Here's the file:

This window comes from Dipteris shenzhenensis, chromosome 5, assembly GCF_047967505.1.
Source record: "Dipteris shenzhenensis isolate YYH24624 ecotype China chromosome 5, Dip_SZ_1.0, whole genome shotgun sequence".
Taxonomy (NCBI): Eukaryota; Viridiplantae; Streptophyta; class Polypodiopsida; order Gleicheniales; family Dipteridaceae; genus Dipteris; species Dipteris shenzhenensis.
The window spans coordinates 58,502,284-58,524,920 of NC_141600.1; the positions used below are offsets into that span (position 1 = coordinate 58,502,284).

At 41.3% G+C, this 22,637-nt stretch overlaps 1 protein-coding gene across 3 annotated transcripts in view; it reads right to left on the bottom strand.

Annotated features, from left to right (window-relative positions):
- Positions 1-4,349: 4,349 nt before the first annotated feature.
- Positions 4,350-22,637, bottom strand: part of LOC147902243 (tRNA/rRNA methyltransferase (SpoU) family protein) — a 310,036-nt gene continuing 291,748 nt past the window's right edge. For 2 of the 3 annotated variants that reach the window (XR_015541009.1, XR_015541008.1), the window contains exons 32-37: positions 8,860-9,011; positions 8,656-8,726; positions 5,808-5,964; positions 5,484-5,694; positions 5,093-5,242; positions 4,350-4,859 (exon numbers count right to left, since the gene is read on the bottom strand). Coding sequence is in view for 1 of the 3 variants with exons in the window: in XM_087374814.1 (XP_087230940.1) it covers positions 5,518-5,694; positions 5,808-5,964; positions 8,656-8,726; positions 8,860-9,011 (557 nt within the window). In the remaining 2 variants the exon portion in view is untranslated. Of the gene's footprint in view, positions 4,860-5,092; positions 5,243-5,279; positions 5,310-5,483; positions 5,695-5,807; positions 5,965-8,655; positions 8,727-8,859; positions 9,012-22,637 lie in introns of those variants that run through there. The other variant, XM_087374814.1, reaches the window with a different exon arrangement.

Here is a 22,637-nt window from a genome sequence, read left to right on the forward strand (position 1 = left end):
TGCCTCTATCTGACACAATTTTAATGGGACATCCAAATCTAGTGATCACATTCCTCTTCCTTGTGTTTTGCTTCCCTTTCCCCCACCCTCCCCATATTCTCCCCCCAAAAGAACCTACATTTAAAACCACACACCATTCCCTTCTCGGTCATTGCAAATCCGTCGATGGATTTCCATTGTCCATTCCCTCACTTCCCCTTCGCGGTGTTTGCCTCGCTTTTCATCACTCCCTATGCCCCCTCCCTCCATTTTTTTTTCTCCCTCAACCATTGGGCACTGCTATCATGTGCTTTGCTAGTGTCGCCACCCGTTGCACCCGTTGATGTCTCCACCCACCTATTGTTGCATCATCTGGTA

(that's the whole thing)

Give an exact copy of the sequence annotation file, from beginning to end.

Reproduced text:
This window comes from Dipteris shenzhenensis, chromosome 5, assembly GCF_047967505.1.
Source record: "Dipteris shenzhenensis isolate YYH24624 ecotype China chromosome 5, Dip_SZ_1.0, whole genome shotgun sequence".
Taxonomy (NCBI): Eukaryota; Viridiplantae; Streptophyta; class Polypodiopsida; order Gleicheniales; family Dipteridaceae; genus Dipteris; species Dipteris shenzhenensis.
The window spans coordinates 58,502,284-58,524,920 of NC_141600.1; the positions used below are offsets into that span (position 1 = coordinate 58,502,284).

At 41.3% G+C, this 22,637-nt stretch overlaps 1 protein-coding gene across 3 annotated transcripts in view; it reads right to left on the bottom strand.

Annotated features, from left to right (window-relative positions):
- Positions 1-4,349: 4,349 nt before the first annotated feature.
- Positions 4,350-22,637, bottom strand: part of LOC147902243 (tRNA/rRNA methyltransferase (SpoU) family protein) — a 310,036-nt gene continuing 291,748 nt past the window's right edge. For 2 of the 3 annotated variants that reach the window (XR_015541009.1, XR_015541008.1), the window contains exons 32-37: positions 8,860-9,011; positions 8,656-8,726; positions 5,808-5,964; positions 5,484-5,694; positions 5,093-5,242; positions 4,350-4,859 (exon numbers count right to left, since the gene is read on the bottom strand). Coding sequence is in view for 1 of the 3 variants with exons in the window: in XM_087374814.1 (XP_087230940.1) it covers positions 5,518-5,694; positions 5,808-5,964; positions 8,656-8,726; positions 8,860-9,011 (557 nt within the window). In the remaining 2 variants the exon portion in view is untranslated. Of the gene's footprint in view, positions 4,860-5,092; positions 5,243-5,279; positions 5,310-5,483; positions 5,695-5,807; positions 5,965-8,655; positions 8,727-8,859; positions 9,012-22,637 lie in introns of those variants that run through there. The other variant, XM_087374814.1, reaches the window with a different exon arrangement.

Here is a 22,637-nt window from a genome sequence, read left to right on the forward strand (position 1 = left end):
TGCCTCTATCTGACACAATTTTAATGGGACATCCAAATCTAGTGATCACATTCCTCTTCCTTGTGTTTTGCTTCCCTTTCCCCCACCCTCCCCATATTCTCCCCCCAAAAGAACCTACATTTAAAACCACACACCATTCCCTTCTCGGTCATTGCAAATCCGTCGATGGATTTCCATTGTCCATTCCCTCACTTCCCCTTCGCGGTGTTTGCCTCGCTTTTCATCACTCCCTATGCCCCCTCCCTCCATTTTTTTTTCTCCCTCAACCATTGGGCACTGCTATCATGTGCTTTGCTAGTGTCGCCACCCGTTGCACCCGTTGATGTCTCCACCCACCTATTGTTGCATCATCTGGTA